Villa Surf

Villa Surf

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Article by Allison Morgan:

Update: Since this article was written the Villa Surf has been completely demolished.  Nothing remains in its memory.

If you visit Sunset Cliffs Natural Park in Point Loma, you'll notice four foundations for a series of small houses near the cliffs that no longer exist, but should never be forgotten.

Native San Diegan Daniel Paul Dixon purchased the property at 4401 Ladera in the early 1950s and constructed a grand house with an expansive view of the Pacific Ocean that he named Villa Surf.

Villa Surf

Dan was a flamboyant character, and he traveled the globe expanding his fortune with real estate investments. Famed eccentric artist Andy Warhol was his next-door neighbor in Paris during his globe-trotting years.

It seems he traveled frequently, but Dan always returned home to San Diego and his beloved Villa Surf.

Shortly after constructing the 3,272 square foot mansion on the cliffs, Dan started adding guest houses to the property around what was known as a "legendary party house," and became known as the Dixon Lodge.

It is speculated that some of the guest houses may have been built by Dan himself due to the lack of permits on file with the City of San Diego, eclectic design, and sub-standard building materials in some structures.

In all, there were four guest houses; the Pole House (865 square feet, including the small addition), the Surf House (480 square feet), the cliff-side Cliff House (250-400 square feet, reports vary), the Library and its addition, the Boat House (1,600 square feet, including the small addition).

In 1964, Dan sold his beloved Villa Surf estate to California Western University (now Point Loma Nazarene University) with the caveat that he was allowed to continue living in the guest houses under a Life Estate agreement.

The property was purchased by the city in 1973 and included in the master plan for Sunset Cliffs Natural Park. Rumblings over rehabilitating the aging mansion or demolishing it began in 1980.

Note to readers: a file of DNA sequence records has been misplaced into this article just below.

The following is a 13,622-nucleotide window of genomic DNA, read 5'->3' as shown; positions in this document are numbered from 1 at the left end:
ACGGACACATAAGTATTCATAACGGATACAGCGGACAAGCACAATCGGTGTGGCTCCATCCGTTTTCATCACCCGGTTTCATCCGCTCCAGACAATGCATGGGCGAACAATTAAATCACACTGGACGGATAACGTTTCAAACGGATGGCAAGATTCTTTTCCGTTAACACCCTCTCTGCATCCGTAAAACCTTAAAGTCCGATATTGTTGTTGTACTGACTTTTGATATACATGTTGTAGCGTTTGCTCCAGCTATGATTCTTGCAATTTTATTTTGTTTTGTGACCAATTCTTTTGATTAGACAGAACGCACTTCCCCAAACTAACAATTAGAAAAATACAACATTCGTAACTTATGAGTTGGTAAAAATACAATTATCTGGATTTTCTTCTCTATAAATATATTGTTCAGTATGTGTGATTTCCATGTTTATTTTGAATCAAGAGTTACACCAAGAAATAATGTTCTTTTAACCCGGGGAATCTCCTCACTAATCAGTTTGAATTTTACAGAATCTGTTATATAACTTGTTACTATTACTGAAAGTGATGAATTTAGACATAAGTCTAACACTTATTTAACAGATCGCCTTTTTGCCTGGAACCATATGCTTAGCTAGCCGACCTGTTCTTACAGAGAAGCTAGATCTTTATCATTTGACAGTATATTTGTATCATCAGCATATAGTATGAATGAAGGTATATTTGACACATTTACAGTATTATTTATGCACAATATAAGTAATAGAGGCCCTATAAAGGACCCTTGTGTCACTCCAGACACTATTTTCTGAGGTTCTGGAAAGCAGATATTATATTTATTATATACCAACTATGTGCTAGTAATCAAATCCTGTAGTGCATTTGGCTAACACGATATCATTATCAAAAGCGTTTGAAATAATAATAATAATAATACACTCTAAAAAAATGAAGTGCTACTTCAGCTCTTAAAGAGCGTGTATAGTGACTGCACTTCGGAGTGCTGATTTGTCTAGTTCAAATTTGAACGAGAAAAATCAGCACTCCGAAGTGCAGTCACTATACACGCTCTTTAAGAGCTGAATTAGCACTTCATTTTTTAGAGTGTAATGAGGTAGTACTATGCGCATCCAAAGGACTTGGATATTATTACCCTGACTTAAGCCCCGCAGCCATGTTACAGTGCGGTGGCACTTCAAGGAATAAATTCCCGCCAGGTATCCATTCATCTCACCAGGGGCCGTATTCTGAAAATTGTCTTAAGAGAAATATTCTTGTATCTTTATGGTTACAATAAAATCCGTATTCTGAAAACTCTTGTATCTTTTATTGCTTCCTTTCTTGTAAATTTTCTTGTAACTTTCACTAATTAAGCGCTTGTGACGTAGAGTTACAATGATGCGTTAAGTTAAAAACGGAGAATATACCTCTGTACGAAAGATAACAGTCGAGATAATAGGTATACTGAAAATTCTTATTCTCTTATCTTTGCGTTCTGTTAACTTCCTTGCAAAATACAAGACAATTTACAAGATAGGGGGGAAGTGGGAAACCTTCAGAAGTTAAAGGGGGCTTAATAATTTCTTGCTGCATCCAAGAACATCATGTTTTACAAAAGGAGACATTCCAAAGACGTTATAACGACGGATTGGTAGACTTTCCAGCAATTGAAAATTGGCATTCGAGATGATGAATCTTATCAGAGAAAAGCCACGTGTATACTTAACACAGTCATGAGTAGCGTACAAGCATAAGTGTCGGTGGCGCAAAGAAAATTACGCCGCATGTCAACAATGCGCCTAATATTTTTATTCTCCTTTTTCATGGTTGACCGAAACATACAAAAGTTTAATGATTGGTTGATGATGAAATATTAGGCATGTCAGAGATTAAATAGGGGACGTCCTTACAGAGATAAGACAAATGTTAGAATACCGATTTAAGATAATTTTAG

In 1985, after many years of Villa Surf-hosted black tie affairs and use as a faculty residence, the City of San Diego demolished the grand house due to instability of the bluffs. Members of the community failed to save the mansion by the sea, and Dan was devastated.

Tragically, Dan was murdered in Ensenada, Mexico in February 1992 at age 70. A 23-year-old man reportedly confessed, but no charges were ever filed. Following his death, title to his property reverted to the City of San Diego.
The City continued to rent the guest houses for another decade. During that time, one of the most notorious residents of this small housing compound on Ladera was Paul Shanley.

Before he became known as a pivotal figure in the child abuse scandal that rocked the Catholic Church, Paul and his non-clerical roommate, Dale Legace, quietly lived in the Surf House.

Someone later spray-painted "Welcome to Hell" on the inner walls of the collapsing cinder-block dwelling... one can only wonder at the painter's motivation.

In April 2013, after a tiring decade of criminal activity at the now-closed/abandoned housing compound, a group of people carelessly ignited a tree overhanging the roof of the Library.

Due to the extreme proximity to the cliffs, firefighters had a difficult time extinguishing the flames, and less than an hour later, it was obvious... total demolition was imminent.

As of July 7, 2013, nothing remained but foundations. Gone forever is the plaque on the front of the library, defiantly facing the Pacific:
"To the parochial Philistines who alas will inherit this lovely isle The Villa Surf, 1981"

It was near that plaque where this researcher met Olen. Quietly sipping his fermented adult beverage, he took a long drag off a hand-rolled herbal cigarette and glanced towards me with sadness in his eyes.

I asked him what he knew about the ruins perched on the cliffs, and he replied, "This was the happiest place I've ever been." Olen used to attend days-long parties here during the 80s and reveled in the atmosphere and the "really cool hippies" that lived there, fifty feet above the crashing waves.

He appeared crushed when I informed him of the planned demolition; he pondered what could be done to save it. I left him sitting there on the wall of the Cliff House with his memories.

He reached into his backpack and popped the top on another cold one, quietly kicking a piece of broken glass with his flip-flop.

Not all of the houses related to the Dixon family have been demolished. The Dixon House in Point Loma has been added to the Historic Register for San Diego (HRB #401).

The stately Queen Anne on Dixon Place may be deserving of her own page on Hidden San Diego.

Dan Dixon's ashes are there, along with his self-penned epitaph: "It is my wish to return to the house and soil of a family I love midst a people I don't."

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